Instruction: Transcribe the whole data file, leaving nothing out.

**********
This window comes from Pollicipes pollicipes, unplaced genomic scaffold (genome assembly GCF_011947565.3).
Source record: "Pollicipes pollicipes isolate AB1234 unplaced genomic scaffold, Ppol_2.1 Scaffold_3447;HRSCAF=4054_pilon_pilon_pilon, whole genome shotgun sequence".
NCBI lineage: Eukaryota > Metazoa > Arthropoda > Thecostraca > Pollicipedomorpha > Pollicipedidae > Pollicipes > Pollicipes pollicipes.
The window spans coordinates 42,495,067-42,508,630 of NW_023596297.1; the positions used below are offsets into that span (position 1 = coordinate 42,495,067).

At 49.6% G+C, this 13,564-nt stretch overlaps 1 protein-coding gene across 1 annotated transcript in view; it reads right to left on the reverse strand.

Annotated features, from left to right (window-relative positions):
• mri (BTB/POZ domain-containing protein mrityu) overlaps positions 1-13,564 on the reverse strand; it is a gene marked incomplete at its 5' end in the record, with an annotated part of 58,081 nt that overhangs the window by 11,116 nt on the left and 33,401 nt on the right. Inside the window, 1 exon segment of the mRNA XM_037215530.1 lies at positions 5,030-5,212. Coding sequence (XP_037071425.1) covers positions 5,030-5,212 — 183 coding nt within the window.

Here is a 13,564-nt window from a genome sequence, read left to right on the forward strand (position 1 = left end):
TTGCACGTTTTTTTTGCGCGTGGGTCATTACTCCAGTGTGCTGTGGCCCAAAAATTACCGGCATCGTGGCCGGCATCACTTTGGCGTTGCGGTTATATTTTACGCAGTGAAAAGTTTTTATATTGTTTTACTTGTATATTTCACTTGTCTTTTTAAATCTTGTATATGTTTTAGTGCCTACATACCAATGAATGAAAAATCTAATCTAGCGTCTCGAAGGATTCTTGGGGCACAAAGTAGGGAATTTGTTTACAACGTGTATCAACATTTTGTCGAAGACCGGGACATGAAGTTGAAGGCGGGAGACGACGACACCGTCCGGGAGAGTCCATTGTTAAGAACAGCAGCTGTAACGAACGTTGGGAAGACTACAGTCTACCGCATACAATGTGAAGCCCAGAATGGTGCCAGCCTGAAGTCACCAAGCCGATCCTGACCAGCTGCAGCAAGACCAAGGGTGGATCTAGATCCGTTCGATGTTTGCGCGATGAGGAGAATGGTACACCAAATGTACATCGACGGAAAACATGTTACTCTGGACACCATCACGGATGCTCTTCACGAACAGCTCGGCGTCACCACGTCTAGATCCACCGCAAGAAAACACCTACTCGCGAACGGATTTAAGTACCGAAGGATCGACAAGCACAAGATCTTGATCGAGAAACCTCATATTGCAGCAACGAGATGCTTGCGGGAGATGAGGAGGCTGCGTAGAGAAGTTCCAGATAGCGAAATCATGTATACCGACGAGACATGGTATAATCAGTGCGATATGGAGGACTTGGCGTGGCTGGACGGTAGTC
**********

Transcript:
This window comes from Pollicipes pollicipes, unplaced genomic scaffold (genome assembly GCF_011947565.3).
Source record: "Pollicipes pollicipes isolate AB1234 unplaced genomic scaffold, Ppol_2.1 Scaffold_3447;HRSCAF=4054_pilon_pilon_pilon, whole genome shotgun sequence".
NCBI lineage: Eukaryota > Metazoa > Arthropoda > Thecostraca > Pollicipedomorpha > Pollicipedidae > Pollicipes > Pollicipes pollicipes.
The window spans coordinates 42,495,067-42,508,630 of NW_023596297.1; the positions used below are offsets into that span (position 1 = coordinate 42,495,067).

At 49.6% G+C, this 13,564-nt stretch overlaps 1 protein-coding gene across 1 annotated transcript in view; it reads right to left on the reverse strand.

Annotated features, from left to right (window-relative positions):
• mri (BTB/POZ domain-containing protein mrityu) overlaps positions 1-13,564 on the reverse strand; it is a gene marked incomplete at its 5' end in the record, with an annotated part of 58,081 nt that overhangs the window by 11,116 nt on the left and 33,401 nt on the right. Inside the window, 1 exon segment of the mRNA XM_037215530.1 lies at positions 5,030-5,212. Coding sequence (XP_037071425.1) covers positions 5,030-5,212 — 183 coding nt within the window.

Here is a 13,564-nt window from a genome sequence, read left to right on the forward strand (position 1 = left end):
TTGCACGTTTTTTTTGCGCGTGGGTCATTACTCCAGTGTGCTGTGGCCCAAAAATTACCGGCATCGTGGCCGGCATCACTTTGGCGTTGCGGTTATATTTTACGCAGTGAAAAGTTTTTATATTGTTTTACTTGTATATTTCACTTGTCTTTTTAAATCTTGTATATGTTTTAGTGCCTACATACCAATGAATGAAAAATCTAATCTAGCGTCTCGAAGGATTCTTGGGGCACAAAGTAGGGAATTTGTTTACAACGTGTATCAACATTTTGTCGAAGACCGGGACATGAAGTTGAAGGCGGGAGACGACGACACCGTCCGGGAGAGTCCATTGTTAAGAACAGCAGCTGTAACGAACGTTGGGAAGACTACAGTCTACCGCATACAATGTGAAGCCCAGAATGGTGCCAGCCTGAAGTCACCAAGCCGATCCTGACCAGCTGCAGCAAGACCAAGGGTGGATCTAGATCCGTTCGATGTTTGCGCGATGAGGAGAATGGTACACCAAATGTACATCGACGGAAAACATGTTACTCTGGACACCATCACGGATGCTCTTCACGAACAGCTCGGCGTCACCACGTCTAGATCCACCGCAAGAAAACACCTACTCGCGAACGGATTTAAGTACCGAAGGATCGACAAGCACAAGATCTTGATCGAGAAACCTCATATTGCAGCAACGAGATGCTTGCGGGAGATGAGGAGGCTGCGTAGAGAAGTTCCAGATAGCGAAATCATGTATACCGACGAGACATGGTATAATCAGTGCGATATGGAGGACTTGGCGTGGCTGGACGGTAGTC